Resident News

Family Physicians Leading in Advocacy

On February 28th over 200 physicians and medical students stormed the State Capitol to bring the Georgia Academy’s legislative priorities to the Georgia General Assembly.  Governor Brian Kemp made welcoming remarks and Medicaid Chief Blake Fulenwider gave the group an update on current state health policy initiatives.

GAFP’s current legislative priorities are listed below:

House Bill 287 (Sponsor Rep. Matt Dubnik – Gainesville)

Workforce – Preceptor Tax Credit – Support tax credits for community-based physician faculty to precept Georgia medical students, physician assistants and advanced practice registered nurses.  (Pending House Ways and Means Committee – as of February 27)

Senate Bill 106 (Sponsor Senator Blake Tillery – Augusta)

Medicaid – Support Medicaid innovations (state waivers) to provide affordable access to health insurance for low income Georgians and stabilize the current insurance market for individuals and small businesses.  (Passed the Senate on February 26!!  Now heads to the House.)

House Bill 63 (Sponsor Rep. Sharon Cooper – Marietta)

Insurance – Step Therapy – Support legislation to require insurance (non-ERISA) and State Health Benefit Plans to have a process for step therapy exception protocols.  (Passed the House and now pending in the Senate Insurance Committee)

House Bill 409 (Sponsor Rep. Alan Powell – Hartwell/Senate Bill 109 (Sponsor Sen. Larry Walker – Perry)

Patient Safety – Oppose legislation that would allow APRN’s to order imaging without supervision of a physician and would also allow physicians to increase supervision from four to eight advance practice nurses at the same time in active practice.  The Georgia Academy has concerns about additional abundance of over-imaging of patients by allowing non-physicians to order screenings.  The GAFP also believes that increasing the number of active APRN’s working concurrently under a physician’s supervision diminishes the ability to provide accurate review of patient care. (Pending in the House Special Committee on Access to Quality Health Care / Passed in Senate Health Committee)

House Bill 416 (Sponsor State Rep. Rick Williams – Milledgeville

Child Safety – Oppose legislation that would create a state vaccine board to allow easing of mandatory childhood vaccines.  This legislation would reduce Georgia’s child immunization rates.  It would also be duplicative of the federal National Vaccine Injury Compensation Program.  Vaccines save lives by preventing disease. (Pending in the House Health & Human Services Committee.)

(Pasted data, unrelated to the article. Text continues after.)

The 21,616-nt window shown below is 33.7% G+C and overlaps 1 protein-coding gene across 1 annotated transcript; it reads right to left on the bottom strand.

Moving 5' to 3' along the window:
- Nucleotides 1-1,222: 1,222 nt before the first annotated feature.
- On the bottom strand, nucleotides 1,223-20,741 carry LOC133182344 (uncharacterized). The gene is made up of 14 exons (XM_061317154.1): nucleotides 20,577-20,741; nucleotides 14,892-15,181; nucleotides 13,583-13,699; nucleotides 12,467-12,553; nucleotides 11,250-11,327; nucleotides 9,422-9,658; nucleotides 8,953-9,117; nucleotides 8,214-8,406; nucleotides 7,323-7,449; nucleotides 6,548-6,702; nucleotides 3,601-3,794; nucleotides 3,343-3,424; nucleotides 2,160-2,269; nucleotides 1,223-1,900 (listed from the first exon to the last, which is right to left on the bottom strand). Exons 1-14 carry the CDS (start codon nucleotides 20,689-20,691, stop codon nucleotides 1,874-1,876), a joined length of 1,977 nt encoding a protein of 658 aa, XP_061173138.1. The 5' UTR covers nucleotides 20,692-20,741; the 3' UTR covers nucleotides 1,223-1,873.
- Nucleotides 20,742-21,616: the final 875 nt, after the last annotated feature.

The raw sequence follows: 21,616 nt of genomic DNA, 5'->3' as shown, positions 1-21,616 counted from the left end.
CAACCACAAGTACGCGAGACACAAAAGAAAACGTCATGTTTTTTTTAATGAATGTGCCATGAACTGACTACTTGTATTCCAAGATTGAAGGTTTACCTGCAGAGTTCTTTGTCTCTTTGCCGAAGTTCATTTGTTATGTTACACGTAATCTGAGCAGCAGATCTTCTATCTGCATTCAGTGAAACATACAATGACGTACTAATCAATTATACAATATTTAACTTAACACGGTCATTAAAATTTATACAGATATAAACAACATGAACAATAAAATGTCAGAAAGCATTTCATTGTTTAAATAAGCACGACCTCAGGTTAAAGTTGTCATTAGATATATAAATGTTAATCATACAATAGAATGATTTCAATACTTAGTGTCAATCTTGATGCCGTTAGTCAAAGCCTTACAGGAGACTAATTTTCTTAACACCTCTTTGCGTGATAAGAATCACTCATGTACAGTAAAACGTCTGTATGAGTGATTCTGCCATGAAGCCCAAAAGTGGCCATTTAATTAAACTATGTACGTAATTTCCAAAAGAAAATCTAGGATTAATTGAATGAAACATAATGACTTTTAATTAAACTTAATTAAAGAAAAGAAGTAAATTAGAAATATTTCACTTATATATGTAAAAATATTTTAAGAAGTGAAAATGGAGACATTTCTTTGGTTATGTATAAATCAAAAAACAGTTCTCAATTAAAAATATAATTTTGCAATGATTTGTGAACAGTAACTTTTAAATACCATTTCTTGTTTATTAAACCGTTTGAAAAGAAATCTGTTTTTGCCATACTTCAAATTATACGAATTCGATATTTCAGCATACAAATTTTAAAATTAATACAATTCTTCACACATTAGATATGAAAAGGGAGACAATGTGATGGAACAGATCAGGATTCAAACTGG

Thank you GAFP leaders who made the time to support our advocacy by connecting with our legislators.  Save the date for the 2020 Day at the Capitol – Thursday, March 5.

Sponsor of HB 287 (Tax Credit for Preceptor) State Rep Matt Dubnik – Gainesville joins Drs Monica Newton and Amy Bailey

Medical students at Capitol with past presidents’ Drs Mitch Cook and Mitzi Rubin

Georgia Academy Board-chair, Loy “Chip” Cowart, MD and President, Donald L. Fordham, MD pictured with State Representative Terry Bruce

GAFP Annual Research Poster Competition Winners Announced at the GAFP Annual Meeting, November 9th in Stone Mountain

The Georgia Academy Annual Research Poster Competition was held during the Annual Meeting and Scientific Assembly November 7-10 in Atlanta. Posters were displayed outside of Salon E-G of the Evergreen Marriott Conference Resort in Stone Mountain for all attendees to view, and were evaluated by Dr. Rhonda Walton, Dr. Catherine James Peters, and AAFP Representative Dr. Leonard Reeves.  Pre-med, medical students, residents and practicing physicians from throughout the state participated in the competition.

Results were as follows:

Pre-Med Category Winner:

1st Place – “Say What?” Patient Health Literacy as a Determinant of Effective Physician-Patient

Communication in a Community Clinic

Author/Presenter: Taylor Bennett, Clark Hall, Kathryn McGraw

Advisor/Coordinator/Contributor: Catherine Apaloo, MD, FACP; Zahraa Rabeeah, MD

 

Abstract: